Oswego is one terminus in the NYS Canal system that sees regular calls from non-US ships, like Stephen B. Roman, named for this mining engineer.   I wish a shiptrafficwatcher would start an Oswego-focused blog.

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A joy of traveling the Canal system is seeing the craftsmanship  . . . of all sorts;  this building and its neighbor

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date to one of the first families of the Oswego area.

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Innovative solutions intrigue me.  Look closely at this dock . . .

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Here’s a whole new opportunity for recycling  . . . Gypsum Express style. For updates on the ways in which the Canal corridor is attempting to rediscover the spirit it once had–that’s a whole ‘nother subject–check this site.

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This boathouse near the west end of Oneida Lake conjures up a past age . . .

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Roman Holiday, a 1939 Elco built in Bayonne (ex-Unicorn and Nancy) is an example of the surprises that may pass you on the Canal.

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Nietverdient . . . in Dutch the name means “un earned”  . . . at this point has traveled from Minnesota.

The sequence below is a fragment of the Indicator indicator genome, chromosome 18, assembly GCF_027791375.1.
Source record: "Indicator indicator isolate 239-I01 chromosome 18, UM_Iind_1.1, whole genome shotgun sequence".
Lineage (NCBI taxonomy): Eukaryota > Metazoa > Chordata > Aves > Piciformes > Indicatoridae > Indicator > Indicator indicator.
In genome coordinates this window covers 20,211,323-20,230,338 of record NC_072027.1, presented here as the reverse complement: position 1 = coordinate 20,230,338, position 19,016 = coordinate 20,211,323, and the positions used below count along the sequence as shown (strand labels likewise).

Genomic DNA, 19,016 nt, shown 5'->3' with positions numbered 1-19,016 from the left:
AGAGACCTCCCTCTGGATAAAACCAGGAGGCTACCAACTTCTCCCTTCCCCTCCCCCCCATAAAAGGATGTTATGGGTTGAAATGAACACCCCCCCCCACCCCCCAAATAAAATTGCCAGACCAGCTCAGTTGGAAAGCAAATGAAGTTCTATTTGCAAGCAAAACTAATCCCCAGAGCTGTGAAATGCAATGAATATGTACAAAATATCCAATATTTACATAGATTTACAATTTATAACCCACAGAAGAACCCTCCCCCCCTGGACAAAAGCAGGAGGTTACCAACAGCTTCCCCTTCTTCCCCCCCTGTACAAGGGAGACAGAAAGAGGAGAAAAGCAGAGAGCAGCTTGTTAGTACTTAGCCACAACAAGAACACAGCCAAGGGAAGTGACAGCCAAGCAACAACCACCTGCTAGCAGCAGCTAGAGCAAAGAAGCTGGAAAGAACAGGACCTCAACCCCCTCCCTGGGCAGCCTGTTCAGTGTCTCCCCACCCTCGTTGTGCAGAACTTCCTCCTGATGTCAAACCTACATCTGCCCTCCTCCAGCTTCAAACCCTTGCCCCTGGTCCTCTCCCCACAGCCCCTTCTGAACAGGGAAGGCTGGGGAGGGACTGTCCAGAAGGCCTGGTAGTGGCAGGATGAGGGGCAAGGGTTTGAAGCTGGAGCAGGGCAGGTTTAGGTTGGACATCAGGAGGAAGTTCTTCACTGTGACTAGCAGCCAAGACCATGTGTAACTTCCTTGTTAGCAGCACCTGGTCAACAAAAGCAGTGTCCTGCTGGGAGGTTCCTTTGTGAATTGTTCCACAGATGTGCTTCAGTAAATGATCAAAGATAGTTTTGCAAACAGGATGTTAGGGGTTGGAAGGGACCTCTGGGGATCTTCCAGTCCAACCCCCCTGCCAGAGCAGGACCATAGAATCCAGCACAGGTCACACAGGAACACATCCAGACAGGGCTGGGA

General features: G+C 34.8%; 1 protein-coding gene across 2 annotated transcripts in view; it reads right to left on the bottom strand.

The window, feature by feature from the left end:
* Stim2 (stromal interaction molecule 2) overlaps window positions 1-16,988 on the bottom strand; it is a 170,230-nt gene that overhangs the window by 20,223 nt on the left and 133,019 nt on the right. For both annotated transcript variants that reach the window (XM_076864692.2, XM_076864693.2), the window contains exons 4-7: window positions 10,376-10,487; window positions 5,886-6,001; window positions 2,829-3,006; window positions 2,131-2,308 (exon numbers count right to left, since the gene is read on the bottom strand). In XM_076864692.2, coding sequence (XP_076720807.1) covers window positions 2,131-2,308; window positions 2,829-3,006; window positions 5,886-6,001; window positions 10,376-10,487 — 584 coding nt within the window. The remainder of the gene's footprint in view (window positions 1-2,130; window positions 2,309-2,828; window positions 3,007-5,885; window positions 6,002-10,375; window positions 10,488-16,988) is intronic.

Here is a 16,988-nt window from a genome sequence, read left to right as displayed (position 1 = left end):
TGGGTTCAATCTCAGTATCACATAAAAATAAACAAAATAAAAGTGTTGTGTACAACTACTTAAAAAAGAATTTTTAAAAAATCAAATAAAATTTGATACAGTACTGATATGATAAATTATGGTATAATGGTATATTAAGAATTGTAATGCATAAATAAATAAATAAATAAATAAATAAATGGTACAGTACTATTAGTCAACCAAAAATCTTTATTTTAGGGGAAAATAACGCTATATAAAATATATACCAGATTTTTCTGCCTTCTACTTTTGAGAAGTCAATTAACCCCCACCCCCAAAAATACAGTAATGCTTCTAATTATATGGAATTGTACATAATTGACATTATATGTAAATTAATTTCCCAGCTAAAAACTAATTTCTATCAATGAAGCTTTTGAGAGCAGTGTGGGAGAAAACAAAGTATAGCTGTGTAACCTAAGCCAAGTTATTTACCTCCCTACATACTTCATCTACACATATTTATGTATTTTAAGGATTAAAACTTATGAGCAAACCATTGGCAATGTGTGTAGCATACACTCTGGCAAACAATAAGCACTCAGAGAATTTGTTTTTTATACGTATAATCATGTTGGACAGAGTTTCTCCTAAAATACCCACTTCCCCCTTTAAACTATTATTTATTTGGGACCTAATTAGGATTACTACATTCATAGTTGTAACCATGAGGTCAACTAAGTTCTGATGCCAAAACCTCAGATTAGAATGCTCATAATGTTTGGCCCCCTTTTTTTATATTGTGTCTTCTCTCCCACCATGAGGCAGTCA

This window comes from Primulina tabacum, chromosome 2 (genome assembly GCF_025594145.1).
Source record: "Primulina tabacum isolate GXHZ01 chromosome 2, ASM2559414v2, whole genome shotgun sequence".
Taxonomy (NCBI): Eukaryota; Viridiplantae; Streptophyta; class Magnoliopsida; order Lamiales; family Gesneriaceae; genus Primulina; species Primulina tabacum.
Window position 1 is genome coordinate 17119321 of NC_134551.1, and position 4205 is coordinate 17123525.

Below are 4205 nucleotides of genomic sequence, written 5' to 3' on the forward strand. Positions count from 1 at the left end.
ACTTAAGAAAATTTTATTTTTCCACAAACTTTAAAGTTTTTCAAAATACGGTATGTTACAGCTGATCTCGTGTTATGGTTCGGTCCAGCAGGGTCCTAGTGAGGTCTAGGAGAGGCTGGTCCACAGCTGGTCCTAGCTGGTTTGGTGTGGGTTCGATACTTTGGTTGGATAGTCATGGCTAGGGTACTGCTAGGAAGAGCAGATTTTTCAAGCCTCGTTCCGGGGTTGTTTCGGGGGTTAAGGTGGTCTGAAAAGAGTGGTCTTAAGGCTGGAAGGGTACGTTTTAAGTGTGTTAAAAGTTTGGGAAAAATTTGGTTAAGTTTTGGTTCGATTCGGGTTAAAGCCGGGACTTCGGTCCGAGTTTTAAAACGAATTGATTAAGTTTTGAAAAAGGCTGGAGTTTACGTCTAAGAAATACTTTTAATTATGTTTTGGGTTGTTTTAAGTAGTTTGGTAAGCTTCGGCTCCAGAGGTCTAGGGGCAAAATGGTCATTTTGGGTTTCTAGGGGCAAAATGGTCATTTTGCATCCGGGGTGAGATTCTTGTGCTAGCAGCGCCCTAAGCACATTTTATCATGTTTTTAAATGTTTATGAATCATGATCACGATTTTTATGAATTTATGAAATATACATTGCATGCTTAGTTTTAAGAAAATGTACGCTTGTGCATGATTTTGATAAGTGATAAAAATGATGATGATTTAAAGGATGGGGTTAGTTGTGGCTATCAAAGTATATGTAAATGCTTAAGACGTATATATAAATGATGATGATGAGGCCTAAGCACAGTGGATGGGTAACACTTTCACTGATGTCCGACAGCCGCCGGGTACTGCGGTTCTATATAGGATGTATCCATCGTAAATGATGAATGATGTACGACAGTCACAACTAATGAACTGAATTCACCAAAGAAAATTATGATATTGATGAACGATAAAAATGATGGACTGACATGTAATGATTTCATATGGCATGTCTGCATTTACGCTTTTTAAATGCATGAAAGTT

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Here’s another classic . . . a 1969 Trumpy named Angelus, ex-Showtime, I think.

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A different form of craft . . . markers along the Canal to ease resetting of navigation buoys.

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A row of trawlers set out westward across Oneida . . . from near to far, it’s Don Mariner, Symmetry II, and Deju Vu.

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Here’s a totally homebuilt interpretation of a cruising barge . . . Eriecuse.

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And finally . . . since most of these photos were taken in the vicinity of Oneida Lake, there is the craftsmanship hidden and disintegrating beneath its waters . . . like Thomas H, whose existence I learned about from a passing stranger to whom I am grateful.

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All photos by Will Van Dorp.

 

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